3.  HRI is also addressing the management of the organisation as a whole. A re­organisation - which began in November 1999 and accelerated through the restructuring exercise - will shortly be completed. The aim is to improve the integration and efficiency of research and development activities across the organisation; to streamline and centralise management systems; and to improve internal communication between individual scientists and research teams. HRI's research and development activities are now delivered through 15 multi-disciplinary teams within three overarching thematic areas. HRI recently identified and announced 12 key Commodity Sector Specialists and is promoting their role to the horticulture industry and other customers.

We look forward to receiving the Corporate Plan and expect it to demonstrate clear plans for moving forward and targets against which the realisation of the plans may be judged (paragraph 5).

Taking its remit as the starting point, HRI must produce a clear mission statement, as well as a commercial and research strategy for its customers, which explains HRI's business. In evidence, Mr Siddall accepted a similar suggestion and we expect to see it implemented as part of the forthcoming Corporate Plan (paragraph 8).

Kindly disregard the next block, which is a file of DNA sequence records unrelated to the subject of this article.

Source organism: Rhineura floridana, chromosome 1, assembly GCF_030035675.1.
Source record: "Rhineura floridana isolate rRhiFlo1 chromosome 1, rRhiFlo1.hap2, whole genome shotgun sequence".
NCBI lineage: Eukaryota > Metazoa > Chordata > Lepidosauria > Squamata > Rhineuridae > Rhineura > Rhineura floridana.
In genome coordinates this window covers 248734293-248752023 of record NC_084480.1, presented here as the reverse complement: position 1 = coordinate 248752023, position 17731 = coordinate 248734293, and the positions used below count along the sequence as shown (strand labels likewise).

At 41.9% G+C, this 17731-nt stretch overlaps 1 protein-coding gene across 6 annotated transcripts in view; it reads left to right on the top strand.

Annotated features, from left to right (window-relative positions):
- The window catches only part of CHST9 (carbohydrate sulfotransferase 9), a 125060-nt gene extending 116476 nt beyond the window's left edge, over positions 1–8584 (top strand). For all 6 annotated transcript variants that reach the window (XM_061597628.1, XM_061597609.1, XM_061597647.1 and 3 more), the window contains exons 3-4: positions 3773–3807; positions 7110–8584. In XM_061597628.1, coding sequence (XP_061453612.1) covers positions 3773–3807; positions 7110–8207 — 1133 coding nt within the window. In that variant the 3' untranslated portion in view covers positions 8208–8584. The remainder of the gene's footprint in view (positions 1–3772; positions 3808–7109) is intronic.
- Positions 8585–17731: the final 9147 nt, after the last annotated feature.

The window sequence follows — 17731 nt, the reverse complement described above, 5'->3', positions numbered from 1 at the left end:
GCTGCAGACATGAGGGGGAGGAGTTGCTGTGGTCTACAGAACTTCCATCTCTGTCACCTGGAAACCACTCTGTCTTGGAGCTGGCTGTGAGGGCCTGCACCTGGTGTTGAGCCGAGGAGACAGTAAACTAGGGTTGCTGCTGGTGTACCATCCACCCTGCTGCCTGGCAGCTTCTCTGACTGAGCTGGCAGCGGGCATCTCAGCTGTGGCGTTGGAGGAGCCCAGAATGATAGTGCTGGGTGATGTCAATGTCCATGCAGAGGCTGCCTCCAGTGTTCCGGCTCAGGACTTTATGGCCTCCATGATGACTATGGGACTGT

4.  Work to prepare HRI's new Corporate Plan is at an advanced stage. HRI intends to consult key industry stakeholders on a draft Plan prior to submitting it to MAFF Ministers for approval. The Plan will include targets and performance measures to enable HRI's success to be measured. The aim is to publish the new Plan in summer 2001.

5.  HRI has already completed a review of its research strategy and is seeking the views of its customers through a public consultation exercise.

6.  HRI's commercial strategy is also being reviewed as part of the preparation of its new Corporate Plan. Over the last five years HRI has raised the level of its competitively won, non­MAFF income by approximately 65%. Both HRI and MAFF accept that it will be very challenging to maintain this trend and the appointment of a new Head of Business Development is designed to aid the process.